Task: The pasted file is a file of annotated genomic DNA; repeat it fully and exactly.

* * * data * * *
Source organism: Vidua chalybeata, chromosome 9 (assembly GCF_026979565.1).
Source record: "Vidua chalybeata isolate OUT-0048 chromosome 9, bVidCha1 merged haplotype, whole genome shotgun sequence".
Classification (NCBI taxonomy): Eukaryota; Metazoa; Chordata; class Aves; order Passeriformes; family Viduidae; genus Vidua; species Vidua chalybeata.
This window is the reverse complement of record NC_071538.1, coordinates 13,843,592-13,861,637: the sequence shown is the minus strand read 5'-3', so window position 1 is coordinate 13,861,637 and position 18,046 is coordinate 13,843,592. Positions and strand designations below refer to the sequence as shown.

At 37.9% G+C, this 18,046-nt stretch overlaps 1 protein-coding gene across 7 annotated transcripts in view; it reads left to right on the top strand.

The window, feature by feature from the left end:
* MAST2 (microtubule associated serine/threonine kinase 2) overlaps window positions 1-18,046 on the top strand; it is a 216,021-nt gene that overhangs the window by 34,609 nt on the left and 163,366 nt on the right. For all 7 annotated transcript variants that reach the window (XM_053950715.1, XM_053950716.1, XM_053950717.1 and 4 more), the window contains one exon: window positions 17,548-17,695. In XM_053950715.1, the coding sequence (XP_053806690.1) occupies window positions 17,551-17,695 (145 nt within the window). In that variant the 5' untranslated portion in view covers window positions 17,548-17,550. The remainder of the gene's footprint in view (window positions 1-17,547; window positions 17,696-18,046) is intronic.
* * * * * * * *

Source organism: Vidua chalybeata, chromosome 9 (assembly GCF_026979565.1).
Source record: "Vidua chalybeata isolate OUT-0048 chromosome 9, bVidCha1 merged haplotype, whole genome shotgun sequence".
Classification (NCBI taxonomy): Eukaryota; Metazoa; Chordata; class Aves; order Passeriformes; family Viduidae; genus Vidua; species Vidua chalybeata.
This window is the reverse complement of record NC_071538.1, coordinates 13,843,592-13,861,637: the sequence shown is the minus strand read 5'-3', so window position 1 is coordinate 13,861,637 and position 18,046 is coordinate 13,843,592. Positions and strand designations below refer to the sequence as shown.

At 37.9% G+C, this 18,046-nt stretch overlaps 1 protein-coding gene across 7 annotated transcripts in view; it reads left to right on the top strand.

The window, feature by feature from the left end:
* MAST2 (microtubule associated serine/threonine kinase 2) overlaps window positions 1-18,046 on the top strand; it is a 216,021-nt gene that overhangs the window by 34,609 nt on the left and 163,366 nt on the right. For all 7 annotated transcript variants that reach the window (XM_053950715.1, XM_053950716.1, XM_053950717.1 and 4 more), the window contains one exon: window positions 17,548-17,695. In XM_053950715.1, the coding sequence (XP_053806690.1) occupies window positions 17,551-17,695 (145 nt within the window). In that variant the 5' untranslated portion in view covers window positions 17,548-17,550. The remainder of the gene's footprint in view (window positions 1-17,547; window positions 17,696-18,046) is intronic.